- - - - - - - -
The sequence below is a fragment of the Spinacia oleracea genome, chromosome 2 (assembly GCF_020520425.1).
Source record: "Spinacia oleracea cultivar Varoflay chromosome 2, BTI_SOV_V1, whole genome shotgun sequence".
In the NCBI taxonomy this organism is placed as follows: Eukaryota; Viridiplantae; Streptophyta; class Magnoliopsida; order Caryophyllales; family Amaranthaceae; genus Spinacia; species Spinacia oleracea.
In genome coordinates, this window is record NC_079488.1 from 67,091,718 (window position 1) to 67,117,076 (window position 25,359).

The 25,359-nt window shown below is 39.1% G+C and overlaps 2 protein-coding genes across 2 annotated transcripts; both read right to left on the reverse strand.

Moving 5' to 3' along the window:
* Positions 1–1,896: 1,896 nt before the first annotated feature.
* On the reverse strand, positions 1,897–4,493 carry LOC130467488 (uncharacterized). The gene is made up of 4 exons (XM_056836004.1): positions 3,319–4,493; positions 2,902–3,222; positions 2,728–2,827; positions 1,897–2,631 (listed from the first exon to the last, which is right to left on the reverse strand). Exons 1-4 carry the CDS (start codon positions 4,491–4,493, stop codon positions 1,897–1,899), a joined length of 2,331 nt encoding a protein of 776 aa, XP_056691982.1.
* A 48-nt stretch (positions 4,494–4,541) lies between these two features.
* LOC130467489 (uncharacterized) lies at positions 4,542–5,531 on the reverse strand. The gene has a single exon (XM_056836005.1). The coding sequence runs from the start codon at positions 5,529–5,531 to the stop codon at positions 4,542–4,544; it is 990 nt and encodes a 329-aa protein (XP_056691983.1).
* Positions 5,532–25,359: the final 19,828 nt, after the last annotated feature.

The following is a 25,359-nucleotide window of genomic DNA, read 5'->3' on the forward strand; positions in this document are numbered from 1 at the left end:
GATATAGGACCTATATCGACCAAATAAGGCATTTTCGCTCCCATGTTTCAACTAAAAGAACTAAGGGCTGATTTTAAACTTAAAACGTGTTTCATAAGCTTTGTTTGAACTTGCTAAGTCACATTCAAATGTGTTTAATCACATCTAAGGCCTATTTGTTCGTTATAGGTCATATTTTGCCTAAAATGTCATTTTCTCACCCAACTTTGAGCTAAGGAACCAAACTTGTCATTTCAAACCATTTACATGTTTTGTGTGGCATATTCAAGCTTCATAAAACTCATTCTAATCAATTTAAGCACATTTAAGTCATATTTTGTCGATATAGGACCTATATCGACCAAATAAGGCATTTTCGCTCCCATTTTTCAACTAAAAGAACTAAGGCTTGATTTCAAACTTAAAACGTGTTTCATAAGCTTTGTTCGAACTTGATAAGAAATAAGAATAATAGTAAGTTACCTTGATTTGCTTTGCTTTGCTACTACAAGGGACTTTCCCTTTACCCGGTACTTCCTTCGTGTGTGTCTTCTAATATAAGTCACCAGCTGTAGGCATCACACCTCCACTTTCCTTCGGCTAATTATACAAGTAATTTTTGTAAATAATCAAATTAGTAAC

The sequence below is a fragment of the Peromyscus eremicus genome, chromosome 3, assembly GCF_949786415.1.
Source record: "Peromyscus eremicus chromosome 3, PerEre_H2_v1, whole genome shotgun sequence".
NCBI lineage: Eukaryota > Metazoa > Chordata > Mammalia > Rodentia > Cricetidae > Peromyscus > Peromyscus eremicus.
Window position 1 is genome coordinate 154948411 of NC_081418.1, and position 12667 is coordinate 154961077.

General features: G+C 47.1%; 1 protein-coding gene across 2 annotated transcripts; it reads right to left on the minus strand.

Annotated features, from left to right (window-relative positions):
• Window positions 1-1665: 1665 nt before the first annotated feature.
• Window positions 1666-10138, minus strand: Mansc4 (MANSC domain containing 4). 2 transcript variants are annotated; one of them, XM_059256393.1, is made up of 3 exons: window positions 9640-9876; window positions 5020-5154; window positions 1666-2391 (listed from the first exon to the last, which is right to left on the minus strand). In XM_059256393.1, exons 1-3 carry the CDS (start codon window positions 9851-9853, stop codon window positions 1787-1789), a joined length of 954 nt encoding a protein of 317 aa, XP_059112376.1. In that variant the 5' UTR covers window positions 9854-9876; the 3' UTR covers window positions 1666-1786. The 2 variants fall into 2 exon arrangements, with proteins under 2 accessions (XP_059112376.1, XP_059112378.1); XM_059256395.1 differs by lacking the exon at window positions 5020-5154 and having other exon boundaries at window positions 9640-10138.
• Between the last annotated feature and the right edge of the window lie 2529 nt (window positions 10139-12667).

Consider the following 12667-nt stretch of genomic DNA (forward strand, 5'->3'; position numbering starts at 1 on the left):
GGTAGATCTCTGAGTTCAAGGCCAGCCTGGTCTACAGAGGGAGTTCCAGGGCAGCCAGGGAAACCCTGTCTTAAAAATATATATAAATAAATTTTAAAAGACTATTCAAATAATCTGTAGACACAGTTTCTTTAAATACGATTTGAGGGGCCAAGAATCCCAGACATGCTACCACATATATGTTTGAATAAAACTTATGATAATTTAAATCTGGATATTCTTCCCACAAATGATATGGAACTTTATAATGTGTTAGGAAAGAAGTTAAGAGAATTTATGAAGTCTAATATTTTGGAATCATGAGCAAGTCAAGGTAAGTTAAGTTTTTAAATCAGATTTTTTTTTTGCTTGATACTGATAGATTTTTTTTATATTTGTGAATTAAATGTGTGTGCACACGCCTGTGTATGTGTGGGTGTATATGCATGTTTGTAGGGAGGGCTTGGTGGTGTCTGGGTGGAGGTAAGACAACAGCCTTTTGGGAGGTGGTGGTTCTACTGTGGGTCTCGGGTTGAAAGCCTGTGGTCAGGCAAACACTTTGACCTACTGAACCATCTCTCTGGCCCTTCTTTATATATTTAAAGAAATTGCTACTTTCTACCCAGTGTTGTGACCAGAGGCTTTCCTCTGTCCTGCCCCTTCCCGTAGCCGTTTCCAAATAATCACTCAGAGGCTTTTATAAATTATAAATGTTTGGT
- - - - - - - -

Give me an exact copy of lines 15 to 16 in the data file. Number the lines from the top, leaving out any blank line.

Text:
Source record: "Peromyscus eremicus chromosome 3, PerEre_H2_v1, whole genome shotgun sequence".
NCBI lineage: Eukaryota > Metazoa > Chordata > Mammalia > Rodentia > Cricetidae > Peromyscus > Peromyscus eremicus.